Mad Money: In the velvet trap
When she won the Oscar for Thelma & Louise, her first screenplay, Callie Khouri simultaneously became a Hollywood legend and found herself in the sort of velvet trap the movie business loves to create.
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When she won the Oscar for Thelma & Louise, her first screenplay, Callie Khouri simultaneously became a Hollywood legend and found herself in the sort of velvet trap the movie business loves to create. Her new movie, Mad Money, seems like exactly the sort of project Khouri — known as an expert on creating stories for women, thanks to her Oscar and Divine Secrets Of The Ya-Ya Sisterhood, her directorial debut — has reserved in her name, like a good table and a parking space.
It’s the story of three women — played by Diane Keaton, Queen Latifah and Katie Holmes — who overcome their very different backgrounds to steal millions of dollars from their workplace, the Kansas City Federal Reserve Bank. There are no guns and no complex, Ocean’s 11-style gizmos — just three women, a brass padlock, a janitor’s cart and cash stuffed down bras and pantyhose.
“I love crime movies,” Khouri says at a press event for the movie in Santa Monica, “but as time goes on, I get more and more violence-averse. There’s so much violence in the world that it’s not that entertaining to me. I’ve gotten to the point where I don’t need to see another shootout.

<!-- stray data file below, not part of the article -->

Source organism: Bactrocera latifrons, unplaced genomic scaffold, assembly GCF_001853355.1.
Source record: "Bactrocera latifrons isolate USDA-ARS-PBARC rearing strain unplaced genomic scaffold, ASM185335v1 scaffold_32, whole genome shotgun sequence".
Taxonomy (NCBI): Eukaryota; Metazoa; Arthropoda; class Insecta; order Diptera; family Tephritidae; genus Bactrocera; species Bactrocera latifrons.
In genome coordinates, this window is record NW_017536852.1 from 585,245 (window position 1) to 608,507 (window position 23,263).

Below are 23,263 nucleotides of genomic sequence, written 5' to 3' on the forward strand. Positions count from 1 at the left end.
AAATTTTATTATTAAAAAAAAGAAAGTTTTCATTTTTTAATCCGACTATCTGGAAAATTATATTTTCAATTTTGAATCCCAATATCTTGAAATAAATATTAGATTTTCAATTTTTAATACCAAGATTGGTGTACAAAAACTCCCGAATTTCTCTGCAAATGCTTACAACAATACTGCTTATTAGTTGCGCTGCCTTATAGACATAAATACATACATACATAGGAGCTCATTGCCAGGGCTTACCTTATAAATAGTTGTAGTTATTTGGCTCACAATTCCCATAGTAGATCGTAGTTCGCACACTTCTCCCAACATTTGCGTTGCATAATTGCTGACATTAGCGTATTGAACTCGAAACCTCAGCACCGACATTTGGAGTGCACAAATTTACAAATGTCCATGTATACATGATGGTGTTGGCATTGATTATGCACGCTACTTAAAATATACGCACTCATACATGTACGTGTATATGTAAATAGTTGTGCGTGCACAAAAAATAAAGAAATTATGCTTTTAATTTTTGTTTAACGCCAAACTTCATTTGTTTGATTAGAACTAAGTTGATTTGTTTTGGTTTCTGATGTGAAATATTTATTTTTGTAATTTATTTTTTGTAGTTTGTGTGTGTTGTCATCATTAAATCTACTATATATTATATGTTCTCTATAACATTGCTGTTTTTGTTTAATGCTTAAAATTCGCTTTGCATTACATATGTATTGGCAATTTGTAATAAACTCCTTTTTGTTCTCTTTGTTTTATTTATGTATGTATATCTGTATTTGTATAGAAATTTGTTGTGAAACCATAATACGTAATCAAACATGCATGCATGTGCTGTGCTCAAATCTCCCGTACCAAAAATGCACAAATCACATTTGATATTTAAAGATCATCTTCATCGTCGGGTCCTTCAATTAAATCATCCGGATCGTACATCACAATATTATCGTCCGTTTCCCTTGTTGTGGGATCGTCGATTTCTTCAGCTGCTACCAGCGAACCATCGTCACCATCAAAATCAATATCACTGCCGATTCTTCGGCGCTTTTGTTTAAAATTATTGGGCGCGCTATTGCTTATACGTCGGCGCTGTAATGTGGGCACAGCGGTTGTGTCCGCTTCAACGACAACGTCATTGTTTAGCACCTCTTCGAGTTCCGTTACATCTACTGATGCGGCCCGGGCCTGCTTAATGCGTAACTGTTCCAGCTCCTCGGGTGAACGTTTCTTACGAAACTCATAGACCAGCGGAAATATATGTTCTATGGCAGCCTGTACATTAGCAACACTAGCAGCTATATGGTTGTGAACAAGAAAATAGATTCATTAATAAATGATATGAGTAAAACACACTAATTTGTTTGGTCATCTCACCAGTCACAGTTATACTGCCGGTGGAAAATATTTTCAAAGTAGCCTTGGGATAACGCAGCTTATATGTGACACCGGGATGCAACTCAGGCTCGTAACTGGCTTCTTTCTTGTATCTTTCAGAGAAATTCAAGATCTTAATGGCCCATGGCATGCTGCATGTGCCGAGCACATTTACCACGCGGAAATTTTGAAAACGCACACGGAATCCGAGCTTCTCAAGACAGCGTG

“I want something that has all the thrill and the tension and the stakes of a crime movie without the payoff of violence, so this was a perfect movie for me, because I felt I could have the best of both worlds, and have it funny, and work with all these amazing women.”
Abandoning the writer’s chair for the film, Khouri had Glenn Gers (Fracture) pen the script, and they agreed the characters, not the crime, was their priority: “One of the things that we had to deal with,” Gers says, “was that it’s a caper movie where they have to pull the same caper over and over again through the entire middle of the movie for years.
“And the thing that made that so exciting was that was how you get a character movie, not a crime movie, because it’s not about the details of the crime, it’s about the effect of doing this, the effect of having all that money,” he says.
Khouri doesn’t deny she’s been typecast as a writer and director: “Am I in a box? Absolutely.” She also thinks there’s been a misunderstanding, right from the beginning, of her career.
“I thought of Thelma & Louise as a road movie and an action movie, and when I got offered all these pure girl movies, I thought, ‘That’s not my thing.’ I’m not saying this out of disrespect for the fact that they’re opening against us, but I’m not going to see 27 Dresses and movies like that. They’re not my cup of tea.
“I don’t dig the straight girl movie. I need more. I’m not into it. I’ll read a script they want me to do, and I’m thinking, ‘People are crying in here. No, no no!’ I’m not into it. I want people to have a good time. I want there to be excitement. I want there to be surprises.”